Dr. Susan Collins codirects the Harm Reduction Research & Treatment Center at the University of Washington School of Medicine. The center receives no funding from the tobacco, vaping or pharmaceutical industries. She also is a professor of psychology at Washington State University. The views expressed in this op-ed are those of the author and not the positions of the University of Washington or Washington State University.

State Legislature Deals a Blow to Seattle’s Dysfunctional Design Review Process

This proposed apartment building, anchored by a Safeway, spent three years in design review.

By Ryan Packer

In addition to requiring modest upzones across the state and streamlining environmental review, the state legislature took aim this year at a process that has become infamous for slowing down new housing in Seattle: Design review

Under Seattle’s current system,  eight volunteer boards, each focused on a different geographic area, review new developments and have the power to dictate design changes if they don’t like the way a proposed building looks. Design review has been used to reduce the scale of developments, mandate specific colors and materials, and even dictate the location and size of private outdoor space for apartment residents. The process can add months or years to a project’s timeline.

House Bill 1293, sponsored by Rep. Mark Klicker (R-16, Walla Walla), and signed into law by Governor Jay Inslee Monday, requires cities and counties that engage in design review to evaluate only “clear and objective development regulations”, as opposed to aesthetic opinions, and limits design review to one public meeting. Before the bill passed in February, Rep. Andy Barkis (R-1, Olympia) called the new standards “clear and objective,” without all the “redundancies” produced by holding hearing after hearing on a development.

David Neiman, a partner at Neiman Taber Architects, is very familiar with how design review works in Seattle, having watched the program transform from a well-intentioned opportunity for citizens to influence projects in their neighborhoods to the bureaucratic behemoth it is today. “It’s become this thing that takes an enormous amount of effort and time for every project that has to go through it. It’s a significant distortion of how we spend our time and energies in getting a project permitted,” Neiman said. 

“I think it’s fair to say the things you have to do to respond to design review also make the building more expensive,” architect David Neiman said, but “one of the things design review gives us is flexibility.”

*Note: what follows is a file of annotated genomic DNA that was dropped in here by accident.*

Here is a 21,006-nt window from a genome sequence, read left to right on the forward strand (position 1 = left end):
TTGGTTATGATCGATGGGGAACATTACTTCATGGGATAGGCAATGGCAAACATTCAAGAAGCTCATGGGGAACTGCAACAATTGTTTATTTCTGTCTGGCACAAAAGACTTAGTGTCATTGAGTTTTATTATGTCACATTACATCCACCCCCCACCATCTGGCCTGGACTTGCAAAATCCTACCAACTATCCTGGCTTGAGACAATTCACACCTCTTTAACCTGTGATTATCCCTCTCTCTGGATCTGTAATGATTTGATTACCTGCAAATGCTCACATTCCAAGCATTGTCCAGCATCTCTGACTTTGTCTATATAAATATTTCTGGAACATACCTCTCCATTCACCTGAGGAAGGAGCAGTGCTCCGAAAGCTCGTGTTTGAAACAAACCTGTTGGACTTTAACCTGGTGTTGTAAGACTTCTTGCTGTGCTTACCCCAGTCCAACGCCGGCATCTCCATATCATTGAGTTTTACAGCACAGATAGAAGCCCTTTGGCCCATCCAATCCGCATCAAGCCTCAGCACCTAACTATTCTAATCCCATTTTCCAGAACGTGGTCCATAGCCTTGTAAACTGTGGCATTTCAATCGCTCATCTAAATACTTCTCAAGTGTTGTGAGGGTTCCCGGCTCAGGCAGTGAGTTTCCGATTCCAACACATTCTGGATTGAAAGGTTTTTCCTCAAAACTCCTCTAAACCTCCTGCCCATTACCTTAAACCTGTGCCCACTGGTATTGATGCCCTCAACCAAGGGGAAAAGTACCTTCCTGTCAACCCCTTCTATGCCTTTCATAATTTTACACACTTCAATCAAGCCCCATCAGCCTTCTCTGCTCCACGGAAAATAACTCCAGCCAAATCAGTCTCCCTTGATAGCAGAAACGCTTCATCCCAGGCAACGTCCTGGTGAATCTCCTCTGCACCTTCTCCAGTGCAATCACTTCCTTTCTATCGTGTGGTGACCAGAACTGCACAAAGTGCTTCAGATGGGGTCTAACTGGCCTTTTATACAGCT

In 2021, the design review board for Seattle’s Queen Anne neighborhood approved a design for a new Safeway-anchored apartment complex that will replace the existing grocery store—a one-story Safeway with a large surface parking lot. The process stalled for three years while the review board debated minute details of the project—everything from how many storefront entrances the store must have to the precise color of brick used in the project. The Safeway saga epitomized the elements of Seattle’s design review process that HB 1293 is supposed to correct.

“We probably spend about $100,000 [worth] of time on the design review and [Master Use Permit] process … and it [typically] adds about a year to the process,” Neiman said. “I think it’s fair to say the things you have to do to respond to design review also make the building more expensive.”

But Neiman doesn’t want to discard design review entirely. For one thing, he said, design review boards have the power to approve variances from city codes that can be rigid. “One of the things design review gives us is flexibility. It’s very, very rare that we can design a building according to all of the code requirements,” Neiman said. “Nine times out of ten, boards will agree, and give us that flexibility, and we’re able to design better buildings.”

If the design review process becomes too inflexible, Neiman worries, architects won’t be able to take a broader view of what city codes are trying to achieve. “In a world where you take away design review, the only tool that you’ll have to try and control the design environment is to just start writing rules.”

In 2017, Seattle expanded its administrative design review program, in which city planners review and sign off on projects without input from the volunteer boards. Affordable-housing projects can now skip the full design review process, as can some smaller market-rate projects. The new state law could lead the city to expand that program even more.

Matt Hutchins, a principal with CAST Architecture and a former design review board member himself, is skeptical that putting design review in the hands of city staffers will definitely result in quicker project approvals. “Objective is only in the eyes of the beholder, and setting up a bureaucratic regimen that produces objective judgements is quite difficult,” he said.

“The benefit with the current design review process is that there’s maybe a little bit more visibility and flexibility, and we really can’t hold the planners’ feet to the fire … the same way” when the process isn’t public, Hutchins said.